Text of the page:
The exhibition runs until the 2nd January 2012.

Friday, 11 November 2011

A Maisy Mouse Quilt

I've been a bit quiet on here lately and it's not because I haven't had crafty things to write about, it because I've been crafting so much that I haven't sat down much. A friend is organising a craft fair in a couple of weeks and I have a table. At the moment all the things I want to sell are still ideas in my head - don't panic! I've spent this week working on a Scrap365 project - I'm so please with it but you'll have to wait a couple of months to see it!

I've also managed to squeeze in a bit of sewing to make a little quilt for my friends' new baby girl.
I found some fantastic Maisy Mouse fabric which works so well and is really bright and colourful. It's also the perfect match for her older brother's Hungry Caterpillar quilt I made a couple of years ago.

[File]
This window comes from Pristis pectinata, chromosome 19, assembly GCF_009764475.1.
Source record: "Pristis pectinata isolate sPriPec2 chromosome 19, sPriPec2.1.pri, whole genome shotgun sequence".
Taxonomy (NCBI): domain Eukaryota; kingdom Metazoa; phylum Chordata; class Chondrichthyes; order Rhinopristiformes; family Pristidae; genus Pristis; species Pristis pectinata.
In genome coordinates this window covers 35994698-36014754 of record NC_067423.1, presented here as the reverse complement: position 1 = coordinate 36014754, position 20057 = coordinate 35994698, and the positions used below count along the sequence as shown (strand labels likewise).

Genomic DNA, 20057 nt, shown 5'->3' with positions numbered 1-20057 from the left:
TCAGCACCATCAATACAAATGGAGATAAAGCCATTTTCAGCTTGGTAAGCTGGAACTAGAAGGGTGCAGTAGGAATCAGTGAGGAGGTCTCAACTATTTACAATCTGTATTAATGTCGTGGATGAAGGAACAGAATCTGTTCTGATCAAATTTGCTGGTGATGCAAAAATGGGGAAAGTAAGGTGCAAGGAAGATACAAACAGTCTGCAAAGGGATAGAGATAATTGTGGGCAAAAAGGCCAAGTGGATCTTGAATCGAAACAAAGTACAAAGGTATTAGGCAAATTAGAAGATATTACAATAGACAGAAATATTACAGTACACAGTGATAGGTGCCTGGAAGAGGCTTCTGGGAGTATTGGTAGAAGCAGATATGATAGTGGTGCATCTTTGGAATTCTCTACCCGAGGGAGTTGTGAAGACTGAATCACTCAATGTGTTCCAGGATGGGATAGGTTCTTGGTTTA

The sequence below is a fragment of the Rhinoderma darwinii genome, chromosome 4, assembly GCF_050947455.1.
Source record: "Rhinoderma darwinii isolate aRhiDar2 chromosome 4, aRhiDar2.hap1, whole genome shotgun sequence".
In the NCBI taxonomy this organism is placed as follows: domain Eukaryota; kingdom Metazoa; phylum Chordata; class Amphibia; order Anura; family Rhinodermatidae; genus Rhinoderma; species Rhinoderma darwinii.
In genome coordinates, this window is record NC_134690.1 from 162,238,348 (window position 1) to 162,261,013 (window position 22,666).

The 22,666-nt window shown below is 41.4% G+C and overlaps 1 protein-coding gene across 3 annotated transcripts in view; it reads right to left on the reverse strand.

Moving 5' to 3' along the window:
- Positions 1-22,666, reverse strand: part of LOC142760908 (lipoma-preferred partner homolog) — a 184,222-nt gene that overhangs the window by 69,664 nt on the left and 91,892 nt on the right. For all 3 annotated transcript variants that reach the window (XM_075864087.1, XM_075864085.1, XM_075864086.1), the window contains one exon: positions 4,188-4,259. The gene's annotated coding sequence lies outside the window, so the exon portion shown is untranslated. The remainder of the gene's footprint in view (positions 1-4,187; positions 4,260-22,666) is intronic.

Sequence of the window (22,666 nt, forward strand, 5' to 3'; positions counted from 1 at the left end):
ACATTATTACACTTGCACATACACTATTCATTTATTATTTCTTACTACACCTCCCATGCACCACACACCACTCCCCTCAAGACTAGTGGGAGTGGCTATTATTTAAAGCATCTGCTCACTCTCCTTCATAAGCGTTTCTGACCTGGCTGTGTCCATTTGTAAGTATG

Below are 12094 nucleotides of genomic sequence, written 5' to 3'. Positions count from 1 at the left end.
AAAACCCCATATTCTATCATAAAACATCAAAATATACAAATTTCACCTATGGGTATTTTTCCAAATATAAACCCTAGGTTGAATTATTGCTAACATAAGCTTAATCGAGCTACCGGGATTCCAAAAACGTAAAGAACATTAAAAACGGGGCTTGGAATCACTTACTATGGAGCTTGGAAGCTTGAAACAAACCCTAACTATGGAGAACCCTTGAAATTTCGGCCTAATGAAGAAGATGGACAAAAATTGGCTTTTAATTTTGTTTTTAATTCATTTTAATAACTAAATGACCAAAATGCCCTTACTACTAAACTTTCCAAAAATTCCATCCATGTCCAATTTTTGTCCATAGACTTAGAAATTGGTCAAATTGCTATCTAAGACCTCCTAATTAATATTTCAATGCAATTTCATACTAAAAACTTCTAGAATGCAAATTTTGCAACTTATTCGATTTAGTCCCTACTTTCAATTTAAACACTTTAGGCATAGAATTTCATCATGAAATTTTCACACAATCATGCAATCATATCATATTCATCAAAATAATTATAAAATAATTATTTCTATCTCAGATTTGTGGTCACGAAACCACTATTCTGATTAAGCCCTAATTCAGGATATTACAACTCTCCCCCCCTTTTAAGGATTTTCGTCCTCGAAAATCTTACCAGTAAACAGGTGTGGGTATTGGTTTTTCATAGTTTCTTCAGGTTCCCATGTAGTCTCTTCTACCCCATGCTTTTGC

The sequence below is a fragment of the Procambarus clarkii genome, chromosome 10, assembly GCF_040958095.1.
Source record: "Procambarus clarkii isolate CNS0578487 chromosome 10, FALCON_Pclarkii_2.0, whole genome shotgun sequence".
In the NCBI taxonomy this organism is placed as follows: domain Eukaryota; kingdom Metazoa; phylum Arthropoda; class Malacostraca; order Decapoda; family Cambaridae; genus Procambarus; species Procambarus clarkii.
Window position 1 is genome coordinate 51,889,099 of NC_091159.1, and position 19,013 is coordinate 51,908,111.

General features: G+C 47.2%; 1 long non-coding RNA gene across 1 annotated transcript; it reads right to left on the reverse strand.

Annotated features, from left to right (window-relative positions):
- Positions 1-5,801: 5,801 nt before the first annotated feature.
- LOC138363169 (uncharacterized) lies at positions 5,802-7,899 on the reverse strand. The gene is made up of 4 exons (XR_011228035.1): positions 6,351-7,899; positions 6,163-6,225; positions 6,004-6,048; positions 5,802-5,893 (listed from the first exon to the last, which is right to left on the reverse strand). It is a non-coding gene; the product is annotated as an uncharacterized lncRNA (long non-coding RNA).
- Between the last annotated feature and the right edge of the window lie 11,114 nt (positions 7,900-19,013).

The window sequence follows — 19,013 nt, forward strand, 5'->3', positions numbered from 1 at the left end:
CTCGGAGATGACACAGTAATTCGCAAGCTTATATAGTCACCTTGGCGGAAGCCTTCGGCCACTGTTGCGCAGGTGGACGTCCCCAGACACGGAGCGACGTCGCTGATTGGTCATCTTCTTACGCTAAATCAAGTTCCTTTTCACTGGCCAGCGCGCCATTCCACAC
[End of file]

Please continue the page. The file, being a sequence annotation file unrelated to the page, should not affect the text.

Here's the flower in the centre made in a Dresden Plate style.

I used some lovely multicoloured thread to free machine quilt some flowers...

I parcelled up the quilt with a little Maisy Mouse book and this card, which I made using the Cosmo Cricket papers "Odds and Ends"

Saturday, 5 November 2011

A Fimo Owl and a feather cane

I've started teaching Fimo workshops again recently (after a long gap) at a fabulous local craft shop called Spinning Weal. The shop is known for fabric, wool, felting and spinning with great workshops and a while ago they added a stand of Fimo. I had an idea to make one of my owls to sit in the shop and apparently he has prompted lots of great comments. A lot of people have thought he's fabric and get a surprise when the owl feels hard to touch. I felt that a knitting owl sitting on a quilt would feel very at home in the shop!

Here's a closer look at how I make an owl.

I start with a big ball of scrunched up kitchen foil and then wrap a layer of multicoloured leftover Fimo around the foil to smooth it out. When I make millefiori canes with Fimo I always have a distorted image at the ends, but none of it is wasted as you can see here.